Sunday, December 24, 2006 8:33:18 AM
On Friday 22 December 2006 the Andaman Islands were hit by a strong earthquake (6.1) at a depth of 45 km. There were no reports of damage or casualties following the quake, but understandably there was a lot of panic. The Islands lie on the Burma plate. The USGS map to the left shows the location of the earthquake. The part between the purple line (subduction zone) and the red line (spreading ridge) is on the Burma Microplate. The indian plate is to the left (west) of the purple line. To the right (east) of the red line (ridge) is the Sunda plate. The sea to the east of the Andaman Islands (and west of Thailand) is called the Andaman sea.
Running in a rough north-south line on the seabed of the Andaman Sea is the boundary between two tectonic plates, the Burma plate and the Sunda Plate. These plates (or microplates) are believed to have formerly been part of the larger Eurasian Plate, but were formed when transform fault activity intensified as the Indian Plate began its substantive collision with the Eurasian continent.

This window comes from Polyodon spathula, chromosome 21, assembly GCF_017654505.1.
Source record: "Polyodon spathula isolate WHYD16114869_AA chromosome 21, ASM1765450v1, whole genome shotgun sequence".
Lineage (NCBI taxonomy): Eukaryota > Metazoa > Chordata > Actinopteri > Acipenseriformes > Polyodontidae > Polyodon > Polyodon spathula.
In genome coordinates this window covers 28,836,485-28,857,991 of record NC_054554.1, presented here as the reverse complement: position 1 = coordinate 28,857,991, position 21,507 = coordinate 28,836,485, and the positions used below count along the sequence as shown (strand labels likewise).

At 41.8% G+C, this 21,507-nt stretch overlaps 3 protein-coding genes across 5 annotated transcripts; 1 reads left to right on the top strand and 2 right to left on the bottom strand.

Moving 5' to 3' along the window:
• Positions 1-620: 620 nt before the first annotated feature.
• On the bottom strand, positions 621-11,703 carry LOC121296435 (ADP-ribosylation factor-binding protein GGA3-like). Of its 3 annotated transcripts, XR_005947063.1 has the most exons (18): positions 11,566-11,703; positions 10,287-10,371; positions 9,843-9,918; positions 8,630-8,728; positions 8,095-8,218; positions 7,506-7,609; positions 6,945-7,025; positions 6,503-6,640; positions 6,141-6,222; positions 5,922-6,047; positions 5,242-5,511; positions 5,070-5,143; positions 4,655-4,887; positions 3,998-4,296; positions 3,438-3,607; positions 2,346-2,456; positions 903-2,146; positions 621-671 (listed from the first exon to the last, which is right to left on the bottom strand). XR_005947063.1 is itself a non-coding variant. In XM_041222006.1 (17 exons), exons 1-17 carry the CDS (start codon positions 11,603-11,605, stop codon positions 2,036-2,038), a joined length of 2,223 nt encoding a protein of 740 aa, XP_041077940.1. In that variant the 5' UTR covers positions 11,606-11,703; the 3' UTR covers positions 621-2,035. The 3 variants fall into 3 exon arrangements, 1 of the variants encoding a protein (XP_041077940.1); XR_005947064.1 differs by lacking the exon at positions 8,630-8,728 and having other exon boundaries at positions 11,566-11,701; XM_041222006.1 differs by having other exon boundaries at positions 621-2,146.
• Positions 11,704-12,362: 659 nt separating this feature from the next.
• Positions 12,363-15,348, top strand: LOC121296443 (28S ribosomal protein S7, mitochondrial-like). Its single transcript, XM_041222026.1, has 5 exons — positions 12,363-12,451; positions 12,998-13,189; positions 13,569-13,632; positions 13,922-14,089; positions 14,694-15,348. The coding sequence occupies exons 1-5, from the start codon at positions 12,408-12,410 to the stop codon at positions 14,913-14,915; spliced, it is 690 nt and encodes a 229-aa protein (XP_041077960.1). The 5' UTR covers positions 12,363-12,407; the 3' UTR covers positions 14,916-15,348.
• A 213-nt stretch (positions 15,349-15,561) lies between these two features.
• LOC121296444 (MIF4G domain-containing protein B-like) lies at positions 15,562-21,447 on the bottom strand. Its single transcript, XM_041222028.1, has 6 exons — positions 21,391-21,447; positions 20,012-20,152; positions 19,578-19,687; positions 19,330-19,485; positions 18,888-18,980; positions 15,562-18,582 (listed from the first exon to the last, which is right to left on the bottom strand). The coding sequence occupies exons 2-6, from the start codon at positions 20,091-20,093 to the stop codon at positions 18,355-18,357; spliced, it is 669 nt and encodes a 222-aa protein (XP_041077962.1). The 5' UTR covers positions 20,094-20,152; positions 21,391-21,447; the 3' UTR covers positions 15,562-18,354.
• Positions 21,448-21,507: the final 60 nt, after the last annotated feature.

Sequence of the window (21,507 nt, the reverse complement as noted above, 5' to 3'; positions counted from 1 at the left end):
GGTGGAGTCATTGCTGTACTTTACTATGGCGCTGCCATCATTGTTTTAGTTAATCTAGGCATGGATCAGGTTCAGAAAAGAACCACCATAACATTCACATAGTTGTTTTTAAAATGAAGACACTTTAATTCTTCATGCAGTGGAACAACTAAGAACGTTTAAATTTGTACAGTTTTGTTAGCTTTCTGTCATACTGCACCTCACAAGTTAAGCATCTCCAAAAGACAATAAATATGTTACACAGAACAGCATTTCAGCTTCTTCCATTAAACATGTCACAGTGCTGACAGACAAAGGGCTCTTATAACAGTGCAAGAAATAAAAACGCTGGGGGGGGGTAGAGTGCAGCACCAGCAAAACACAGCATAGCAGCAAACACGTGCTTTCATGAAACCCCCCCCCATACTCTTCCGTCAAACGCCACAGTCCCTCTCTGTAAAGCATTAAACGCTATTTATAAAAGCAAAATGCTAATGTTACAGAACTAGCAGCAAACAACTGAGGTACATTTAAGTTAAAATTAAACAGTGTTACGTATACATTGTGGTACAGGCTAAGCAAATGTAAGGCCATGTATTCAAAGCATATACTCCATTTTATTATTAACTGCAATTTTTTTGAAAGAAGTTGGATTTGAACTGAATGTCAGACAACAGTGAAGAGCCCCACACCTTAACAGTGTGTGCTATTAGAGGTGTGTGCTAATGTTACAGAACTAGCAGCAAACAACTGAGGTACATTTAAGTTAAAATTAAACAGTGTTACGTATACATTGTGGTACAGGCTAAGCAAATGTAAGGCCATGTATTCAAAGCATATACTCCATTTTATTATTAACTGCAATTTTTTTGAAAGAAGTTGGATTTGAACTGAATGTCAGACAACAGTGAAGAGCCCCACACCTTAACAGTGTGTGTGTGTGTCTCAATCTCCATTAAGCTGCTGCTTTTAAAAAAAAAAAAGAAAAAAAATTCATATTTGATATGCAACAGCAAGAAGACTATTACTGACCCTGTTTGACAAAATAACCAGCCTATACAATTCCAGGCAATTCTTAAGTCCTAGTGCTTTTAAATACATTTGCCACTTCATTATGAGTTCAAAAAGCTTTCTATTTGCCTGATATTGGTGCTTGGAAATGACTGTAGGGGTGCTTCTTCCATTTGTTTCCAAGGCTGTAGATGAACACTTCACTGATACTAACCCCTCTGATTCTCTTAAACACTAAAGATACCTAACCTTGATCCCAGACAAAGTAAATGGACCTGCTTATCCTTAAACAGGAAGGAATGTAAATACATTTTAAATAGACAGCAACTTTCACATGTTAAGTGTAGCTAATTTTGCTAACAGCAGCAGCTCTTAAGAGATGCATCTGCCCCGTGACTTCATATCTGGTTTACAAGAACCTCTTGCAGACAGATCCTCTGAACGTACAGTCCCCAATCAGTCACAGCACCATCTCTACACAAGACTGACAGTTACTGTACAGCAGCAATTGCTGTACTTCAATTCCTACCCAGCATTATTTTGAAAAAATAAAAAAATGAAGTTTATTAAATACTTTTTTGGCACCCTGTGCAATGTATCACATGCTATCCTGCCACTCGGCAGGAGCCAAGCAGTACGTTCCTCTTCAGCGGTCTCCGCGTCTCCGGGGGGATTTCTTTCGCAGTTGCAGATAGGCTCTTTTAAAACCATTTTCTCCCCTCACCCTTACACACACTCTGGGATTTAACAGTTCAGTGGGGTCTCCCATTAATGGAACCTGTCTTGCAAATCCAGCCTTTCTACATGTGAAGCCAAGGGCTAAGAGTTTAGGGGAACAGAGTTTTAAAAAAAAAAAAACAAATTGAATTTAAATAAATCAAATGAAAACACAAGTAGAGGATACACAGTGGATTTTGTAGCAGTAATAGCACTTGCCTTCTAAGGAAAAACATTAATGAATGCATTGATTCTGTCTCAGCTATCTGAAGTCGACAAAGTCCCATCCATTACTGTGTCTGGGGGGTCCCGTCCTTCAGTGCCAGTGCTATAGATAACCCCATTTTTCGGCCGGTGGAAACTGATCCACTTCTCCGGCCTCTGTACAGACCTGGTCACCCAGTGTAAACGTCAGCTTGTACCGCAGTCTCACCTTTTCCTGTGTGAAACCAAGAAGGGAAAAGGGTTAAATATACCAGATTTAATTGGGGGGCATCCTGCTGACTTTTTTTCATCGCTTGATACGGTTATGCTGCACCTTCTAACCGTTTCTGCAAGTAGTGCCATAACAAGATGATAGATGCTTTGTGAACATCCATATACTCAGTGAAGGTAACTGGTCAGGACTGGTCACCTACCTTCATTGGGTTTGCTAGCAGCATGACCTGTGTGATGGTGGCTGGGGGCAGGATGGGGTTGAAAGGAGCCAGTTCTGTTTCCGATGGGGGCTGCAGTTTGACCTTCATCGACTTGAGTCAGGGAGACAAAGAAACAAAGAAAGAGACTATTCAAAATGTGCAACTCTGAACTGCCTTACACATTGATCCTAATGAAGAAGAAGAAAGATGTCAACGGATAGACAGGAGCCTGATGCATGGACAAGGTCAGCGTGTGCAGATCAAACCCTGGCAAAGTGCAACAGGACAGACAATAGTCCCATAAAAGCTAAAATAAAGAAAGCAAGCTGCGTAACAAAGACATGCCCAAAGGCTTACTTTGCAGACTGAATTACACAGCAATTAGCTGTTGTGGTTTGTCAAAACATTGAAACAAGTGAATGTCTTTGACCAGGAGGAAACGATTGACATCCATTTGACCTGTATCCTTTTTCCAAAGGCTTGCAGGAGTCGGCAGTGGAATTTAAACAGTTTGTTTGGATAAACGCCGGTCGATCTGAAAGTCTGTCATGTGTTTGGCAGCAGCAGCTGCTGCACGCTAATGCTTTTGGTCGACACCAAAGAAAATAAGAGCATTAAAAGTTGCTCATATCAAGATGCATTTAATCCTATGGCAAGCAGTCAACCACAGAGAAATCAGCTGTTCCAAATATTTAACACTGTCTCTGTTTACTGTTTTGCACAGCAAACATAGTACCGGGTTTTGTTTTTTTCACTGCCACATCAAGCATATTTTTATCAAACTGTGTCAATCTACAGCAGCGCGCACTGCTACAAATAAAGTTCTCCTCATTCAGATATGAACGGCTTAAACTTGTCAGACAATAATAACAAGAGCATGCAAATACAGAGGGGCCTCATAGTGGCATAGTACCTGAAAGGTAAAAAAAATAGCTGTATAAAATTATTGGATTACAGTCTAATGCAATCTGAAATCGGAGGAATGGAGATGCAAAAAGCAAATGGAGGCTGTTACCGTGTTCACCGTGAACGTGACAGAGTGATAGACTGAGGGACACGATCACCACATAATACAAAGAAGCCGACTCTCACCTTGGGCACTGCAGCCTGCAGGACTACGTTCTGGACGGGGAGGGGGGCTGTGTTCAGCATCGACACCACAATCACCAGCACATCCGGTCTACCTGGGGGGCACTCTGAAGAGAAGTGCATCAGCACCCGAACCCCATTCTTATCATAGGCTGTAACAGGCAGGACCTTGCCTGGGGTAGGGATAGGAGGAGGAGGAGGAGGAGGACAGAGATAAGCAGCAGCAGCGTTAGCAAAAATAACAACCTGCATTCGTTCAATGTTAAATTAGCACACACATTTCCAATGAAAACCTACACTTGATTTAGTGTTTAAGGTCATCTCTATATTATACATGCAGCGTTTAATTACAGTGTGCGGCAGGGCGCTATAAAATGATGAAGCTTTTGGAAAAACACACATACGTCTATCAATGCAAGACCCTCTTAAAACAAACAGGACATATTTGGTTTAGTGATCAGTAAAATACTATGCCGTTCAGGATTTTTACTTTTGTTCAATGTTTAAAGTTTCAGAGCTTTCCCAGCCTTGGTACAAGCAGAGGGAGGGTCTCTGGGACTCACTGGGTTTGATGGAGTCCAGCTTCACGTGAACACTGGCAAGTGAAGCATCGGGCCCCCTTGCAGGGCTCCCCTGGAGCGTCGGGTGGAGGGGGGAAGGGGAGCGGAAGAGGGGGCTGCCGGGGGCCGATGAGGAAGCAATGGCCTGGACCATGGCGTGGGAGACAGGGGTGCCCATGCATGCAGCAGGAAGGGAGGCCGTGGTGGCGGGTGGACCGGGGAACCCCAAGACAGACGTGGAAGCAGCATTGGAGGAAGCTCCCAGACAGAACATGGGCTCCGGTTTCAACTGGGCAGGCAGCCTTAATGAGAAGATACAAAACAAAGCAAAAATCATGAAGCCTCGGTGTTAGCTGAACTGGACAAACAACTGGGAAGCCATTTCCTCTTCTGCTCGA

As a result, a seafloor spreading centre was created, which began to form the marginal basin which would become the Andaman Sea, the current stages of which commenced approximately 3-4 million years ago.
Yahoo News at http://news.yahoo.com/s/afp/20061223/sc_afp/indiaquakeandamans_061223052232
USGS News at http://earthquake.usgs.gov/eqcenter/recenteqsww/Quakes/uswpav.php#details
The Andaman Sea is a so-called backarc basin. Back-arc basins form when an island arc is split longitudinally, approximately along the line of the island arc magmatic axis. This disrupts the magmatic arc and forms a remnant arc, which drifts away from the reforming arc axis. Back-arc basins are different from normal mid-ocean ridges because they are characterized by asymmetric seafloor spreading.
See also my blog Sumatra Fault.